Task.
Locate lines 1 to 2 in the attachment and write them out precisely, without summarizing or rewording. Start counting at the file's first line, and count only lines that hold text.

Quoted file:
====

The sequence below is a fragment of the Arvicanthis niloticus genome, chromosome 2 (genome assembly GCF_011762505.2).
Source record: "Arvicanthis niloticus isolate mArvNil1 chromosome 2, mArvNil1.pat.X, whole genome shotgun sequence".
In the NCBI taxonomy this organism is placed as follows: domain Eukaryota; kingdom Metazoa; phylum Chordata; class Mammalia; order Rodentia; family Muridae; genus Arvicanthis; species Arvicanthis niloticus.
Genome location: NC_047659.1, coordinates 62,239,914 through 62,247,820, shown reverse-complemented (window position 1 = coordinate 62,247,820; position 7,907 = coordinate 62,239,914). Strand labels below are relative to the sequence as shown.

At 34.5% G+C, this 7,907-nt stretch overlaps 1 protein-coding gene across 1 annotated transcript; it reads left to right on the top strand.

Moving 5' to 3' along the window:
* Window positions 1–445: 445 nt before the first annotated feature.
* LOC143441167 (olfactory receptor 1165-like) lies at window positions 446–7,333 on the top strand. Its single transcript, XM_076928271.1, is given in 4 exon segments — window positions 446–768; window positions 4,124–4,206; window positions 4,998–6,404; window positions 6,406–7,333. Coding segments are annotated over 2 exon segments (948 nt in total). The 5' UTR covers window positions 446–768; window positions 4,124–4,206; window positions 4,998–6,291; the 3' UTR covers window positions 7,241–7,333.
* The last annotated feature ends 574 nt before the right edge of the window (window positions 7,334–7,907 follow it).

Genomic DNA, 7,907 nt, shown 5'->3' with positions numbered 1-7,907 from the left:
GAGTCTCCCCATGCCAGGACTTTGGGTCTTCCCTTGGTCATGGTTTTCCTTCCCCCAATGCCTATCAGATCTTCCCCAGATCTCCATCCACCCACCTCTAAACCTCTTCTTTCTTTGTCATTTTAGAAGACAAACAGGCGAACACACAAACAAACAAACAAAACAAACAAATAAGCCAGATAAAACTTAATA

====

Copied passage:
The sequence below is a fragment of the Arvicanthis niloticus genome, chromosome 2 (genome assembly GCF_011762505.2).
Source record: "Arvicanthis niloticus isolate mArvNil1 chromosome 2, mArvNil1.pat.X, whole genome shotgun sequence".